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Waiting for the train at the Central Street Metra platform on any warm late spring or summer morning, I can entertain myself by trying to count the small, dark birds with long stiff wings performing aerial dynamics. High in the sky, banking and turning, alternating rapid wingbeats and glides, chattering, mouths open, they are catching insects. These are chimney swifts (Chaetura pelagica), known to Audubon as Chimney Swallows or American Swifts.
Individual chimney swifts can catch more than 1,000 insects a day. They spend virtually all day on the wing, occasionally coming down to earth. With their weak feet, they are unable to perch like song birds. They may dip briefly in the water for a bath or drink or to snatch an insect on the fly, their bills barely touching the surface. They may flutter at leafy branches to flush insects, or pick insects off leaves, or skim insects above recently mowed lawns. Their favorite meals include caddisflies, mayflies, house flies, beetles, wasps, bees, ants and true bugs.
At night, they finally come to roost, using the spiny projections from their tails and their strong, sharp claws to cling to rough vertical surfaces, usually inside a chimney or tightly tucked into a crevice, where they are protected from the rain and dramatic changes in temperature. Poet Mark Jarman writes, “To them, there are two worlds – / The soot-thick shaft and the silky bowl of sky.”
Male and female chimney swifts look alike. They are small, sooty grey to black above, with slightly paler throat and chest. Their long narrow, pointed, wings extend well beyond their short tails.
Chimney swifts are gregarious birds of the western hemisphere, breeding in southern Canada from mid-Saskatchewan to Newfoundland and throughout the eastern part of the United States. Until 1944, their wintering grounds were unknown. Over many years, numerous bird banders attached numbered metal bands to the legs of thousands of individuals and sent them off, hoping their recovery would end the mystery. On Aug. 1, 1944, Ben Coffey, Jr., stationed at Fort Sill, Okla., was astonished to received notice that his hope had been realized. Thirteen chimney swifts had been recovered in Peru, five of which he had banded over the years, The bands had been turned in to the American Embassy at Lima in December, 1943, by a student at the Library School of the National Library, who had received them from a friend who had, in turn, received them from “the Indians,” who had reportedly killed them. Coffey surmised that the birds had been roosting in one or more hollow trees and that the Indians had “built a smudge fire in the base, thus suffocating them and causing them to come down en masse. …” He suspected the “bands may have been accumulated over a period of several years, perhaps delivered to and held in awe by some chieftain or ‘medicine man’ and finally brought in to the settlements.”
This discovery confirmed that chimney swifts are long-distance migrants. They migrate during the day, collecting in the southern U.S. in huge variable flocks that can number more than 10,000, crossing the Gulf of Mexico and Central America until they arrive at the upper reaches of the Amazon in Peru, northern Chile or northwestern Brazil. They return by roughly the same route in spring. They are faithful not only to their mate, for life, but also to their same breeding spot in the previous year’s chimney.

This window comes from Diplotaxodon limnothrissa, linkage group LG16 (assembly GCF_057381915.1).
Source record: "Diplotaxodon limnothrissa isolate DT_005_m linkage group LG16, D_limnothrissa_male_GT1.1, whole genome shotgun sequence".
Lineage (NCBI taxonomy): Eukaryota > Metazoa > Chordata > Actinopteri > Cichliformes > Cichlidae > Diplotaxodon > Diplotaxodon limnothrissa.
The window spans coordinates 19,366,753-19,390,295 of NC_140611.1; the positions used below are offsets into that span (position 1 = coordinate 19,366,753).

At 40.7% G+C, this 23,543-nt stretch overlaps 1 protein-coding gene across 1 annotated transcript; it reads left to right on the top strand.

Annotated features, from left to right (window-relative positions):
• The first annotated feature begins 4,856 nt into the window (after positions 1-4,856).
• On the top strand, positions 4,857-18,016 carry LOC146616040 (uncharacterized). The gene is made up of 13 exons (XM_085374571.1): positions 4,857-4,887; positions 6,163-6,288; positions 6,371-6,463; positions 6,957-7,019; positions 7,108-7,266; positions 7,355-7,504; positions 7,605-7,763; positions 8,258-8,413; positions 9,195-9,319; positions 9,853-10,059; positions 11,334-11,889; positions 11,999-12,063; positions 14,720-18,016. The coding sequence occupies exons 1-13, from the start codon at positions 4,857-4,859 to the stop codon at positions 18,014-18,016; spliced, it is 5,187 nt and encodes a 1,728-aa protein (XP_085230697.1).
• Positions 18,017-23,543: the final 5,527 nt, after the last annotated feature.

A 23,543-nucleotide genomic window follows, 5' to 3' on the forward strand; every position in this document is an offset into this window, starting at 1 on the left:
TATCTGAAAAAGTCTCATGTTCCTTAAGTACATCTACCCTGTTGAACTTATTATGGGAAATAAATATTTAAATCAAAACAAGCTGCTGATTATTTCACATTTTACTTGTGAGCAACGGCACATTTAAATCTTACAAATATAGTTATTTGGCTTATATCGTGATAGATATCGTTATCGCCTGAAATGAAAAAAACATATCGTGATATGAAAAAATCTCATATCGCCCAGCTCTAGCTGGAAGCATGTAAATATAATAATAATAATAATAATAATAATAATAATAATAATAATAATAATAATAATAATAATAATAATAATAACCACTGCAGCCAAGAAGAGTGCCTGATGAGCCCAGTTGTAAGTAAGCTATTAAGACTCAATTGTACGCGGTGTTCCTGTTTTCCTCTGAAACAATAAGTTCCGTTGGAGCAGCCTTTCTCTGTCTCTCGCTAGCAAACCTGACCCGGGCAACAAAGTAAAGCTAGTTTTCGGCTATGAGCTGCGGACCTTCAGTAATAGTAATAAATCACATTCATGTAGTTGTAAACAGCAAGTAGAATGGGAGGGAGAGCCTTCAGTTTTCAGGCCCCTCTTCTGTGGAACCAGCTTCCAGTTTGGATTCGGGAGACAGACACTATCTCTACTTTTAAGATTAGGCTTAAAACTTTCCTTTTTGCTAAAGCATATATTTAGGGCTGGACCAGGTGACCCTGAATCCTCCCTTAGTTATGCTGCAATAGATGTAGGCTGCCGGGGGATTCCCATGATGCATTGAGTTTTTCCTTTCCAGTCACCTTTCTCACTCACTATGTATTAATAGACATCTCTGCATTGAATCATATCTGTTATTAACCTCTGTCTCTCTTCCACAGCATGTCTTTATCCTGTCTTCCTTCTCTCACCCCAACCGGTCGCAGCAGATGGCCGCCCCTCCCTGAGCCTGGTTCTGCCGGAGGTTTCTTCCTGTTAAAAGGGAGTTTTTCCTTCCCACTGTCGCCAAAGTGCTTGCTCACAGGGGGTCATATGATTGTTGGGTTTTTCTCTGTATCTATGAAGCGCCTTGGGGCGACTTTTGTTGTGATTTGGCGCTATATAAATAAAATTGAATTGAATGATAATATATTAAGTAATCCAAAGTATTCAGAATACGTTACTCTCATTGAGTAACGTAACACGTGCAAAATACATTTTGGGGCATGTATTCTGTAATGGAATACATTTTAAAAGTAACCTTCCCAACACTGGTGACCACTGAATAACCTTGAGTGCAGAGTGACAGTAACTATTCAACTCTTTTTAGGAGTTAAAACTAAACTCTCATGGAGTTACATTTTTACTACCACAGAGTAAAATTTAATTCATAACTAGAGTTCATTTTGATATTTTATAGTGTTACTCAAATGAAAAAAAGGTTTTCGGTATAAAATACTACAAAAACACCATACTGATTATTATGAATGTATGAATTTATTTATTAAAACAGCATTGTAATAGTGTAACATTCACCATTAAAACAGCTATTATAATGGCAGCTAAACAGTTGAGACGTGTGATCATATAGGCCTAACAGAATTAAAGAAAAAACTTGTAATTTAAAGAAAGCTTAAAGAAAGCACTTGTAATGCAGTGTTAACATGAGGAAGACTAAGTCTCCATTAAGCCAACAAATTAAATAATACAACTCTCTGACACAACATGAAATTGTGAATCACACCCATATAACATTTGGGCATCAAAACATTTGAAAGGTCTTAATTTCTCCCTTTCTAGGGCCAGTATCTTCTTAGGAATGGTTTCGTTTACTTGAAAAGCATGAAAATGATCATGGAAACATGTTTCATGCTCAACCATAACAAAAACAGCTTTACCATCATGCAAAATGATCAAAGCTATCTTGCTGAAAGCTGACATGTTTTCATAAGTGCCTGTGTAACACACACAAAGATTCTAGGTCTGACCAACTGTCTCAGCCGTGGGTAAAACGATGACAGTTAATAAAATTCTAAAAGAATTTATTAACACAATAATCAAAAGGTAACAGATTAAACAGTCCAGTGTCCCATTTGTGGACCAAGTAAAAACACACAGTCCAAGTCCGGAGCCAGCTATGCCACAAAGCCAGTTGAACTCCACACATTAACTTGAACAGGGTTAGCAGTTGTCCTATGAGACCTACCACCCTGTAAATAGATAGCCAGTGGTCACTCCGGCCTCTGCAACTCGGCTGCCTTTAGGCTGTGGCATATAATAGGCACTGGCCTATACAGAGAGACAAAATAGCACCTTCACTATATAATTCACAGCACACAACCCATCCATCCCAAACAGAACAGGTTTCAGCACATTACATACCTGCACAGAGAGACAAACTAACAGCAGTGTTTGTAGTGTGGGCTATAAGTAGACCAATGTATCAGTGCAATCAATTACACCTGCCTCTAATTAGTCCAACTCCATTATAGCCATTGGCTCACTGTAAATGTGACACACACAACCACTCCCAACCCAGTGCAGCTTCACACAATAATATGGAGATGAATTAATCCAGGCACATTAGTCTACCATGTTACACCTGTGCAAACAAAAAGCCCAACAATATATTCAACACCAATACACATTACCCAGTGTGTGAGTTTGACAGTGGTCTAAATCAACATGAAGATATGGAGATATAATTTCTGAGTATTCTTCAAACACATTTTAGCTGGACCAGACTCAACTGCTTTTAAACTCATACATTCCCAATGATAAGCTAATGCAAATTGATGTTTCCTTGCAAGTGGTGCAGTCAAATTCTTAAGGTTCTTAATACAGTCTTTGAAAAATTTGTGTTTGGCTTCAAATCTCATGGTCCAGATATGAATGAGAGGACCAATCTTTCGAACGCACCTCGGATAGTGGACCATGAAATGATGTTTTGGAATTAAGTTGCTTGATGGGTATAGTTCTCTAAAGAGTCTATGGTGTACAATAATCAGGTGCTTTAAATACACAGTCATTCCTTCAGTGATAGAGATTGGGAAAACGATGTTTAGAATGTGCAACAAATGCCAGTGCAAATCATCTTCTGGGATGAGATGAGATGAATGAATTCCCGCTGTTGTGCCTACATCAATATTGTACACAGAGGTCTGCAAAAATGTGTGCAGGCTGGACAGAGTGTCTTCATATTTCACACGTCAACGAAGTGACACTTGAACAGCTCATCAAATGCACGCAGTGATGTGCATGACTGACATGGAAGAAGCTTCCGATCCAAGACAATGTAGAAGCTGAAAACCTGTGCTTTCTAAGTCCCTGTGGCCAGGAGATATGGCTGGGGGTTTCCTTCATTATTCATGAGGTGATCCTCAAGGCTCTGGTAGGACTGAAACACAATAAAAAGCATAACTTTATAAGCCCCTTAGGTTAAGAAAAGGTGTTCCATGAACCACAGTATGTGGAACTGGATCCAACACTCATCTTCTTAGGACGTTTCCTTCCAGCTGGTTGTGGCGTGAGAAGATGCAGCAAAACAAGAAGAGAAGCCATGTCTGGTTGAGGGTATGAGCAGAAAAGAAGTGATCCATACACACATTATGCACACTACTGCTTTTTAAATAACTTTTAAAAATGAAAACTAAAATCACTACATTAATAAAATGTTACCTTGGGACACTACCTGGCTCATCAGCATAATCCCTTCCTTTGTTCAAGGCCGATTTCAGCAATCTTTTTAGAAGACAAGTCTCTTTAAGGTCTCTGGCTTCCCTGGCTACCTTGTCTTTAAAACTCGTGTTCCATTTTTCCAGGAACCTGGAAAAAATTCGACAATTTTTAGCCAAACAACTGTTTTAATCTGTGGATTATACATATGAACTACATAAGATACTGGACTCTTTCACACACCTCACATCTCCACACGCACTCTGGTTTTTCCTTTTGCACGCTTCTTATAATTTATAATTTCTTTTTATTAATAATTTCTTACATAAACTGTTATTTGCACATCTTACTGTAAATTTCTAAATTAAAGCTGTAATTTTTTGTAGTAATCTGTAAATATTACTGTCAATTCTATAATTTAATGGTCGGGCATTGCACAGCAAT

Chimney swifts breed at two years, occasionally younger. They court in the air in good weather. Courtship includes a complex choreography of different chases: “Trio-flying” (one female and two males); loose groups of from four to seven birds flying at great heights with specific leaders and followers; loud “chittering”; and “V-ing,” a bonding flight between a pair, the rear bird first abruptly snapping its wings upward into a V-shape.
Nesting is a family affair, and they keep their distance from other pairs. Both sexes choose the nest site and build the nest, a half-saucer constructed of dead twigs collected by the birds while in flight, then glued together and onto the wall with the birds’ saliva. They protect it fiercely. Clutch size averages four eggs. Both sexes take turns incubating them for an average of 20 days. Young are about 29 days old when they take their first flight. As fledglings, they may return to the next for a week, after which they are on their own. About 200 unmated birds may roost for the night in a single chimney.
Before Europeans arrived and began building structures with chimneys, swifts roosted and nested in large-diameter hollow trees, particularly sycamores, and probably caves. Swifts were noticed switching to chimneys as early as 1672 in Maine. Inside, they may cluster several deep, their heads under the above bird’s wing.
Since the 1960s, researchers have noted a decline in chimney swifts, largely attributed to newer chimneys with smooth interior walls and the demolition of old or abandoned buildings that provided rough surfaces. Writers advocate education of homeowners and chimney sweeps to leave nests in place despite the cacophony associated with nesting (there is only one nest per chimney), plus the construction of artificial nesting towers, in order to conserve this species.
Thousands of swifts may funnel to roost in a single chimney on an August evening as they gather for fall migration. To watch is to witness one of the enthralling wonders of the natural world. Anyone who has noticed an Evanston chimney that draws roosting swifts is urged to contact the RoundTable.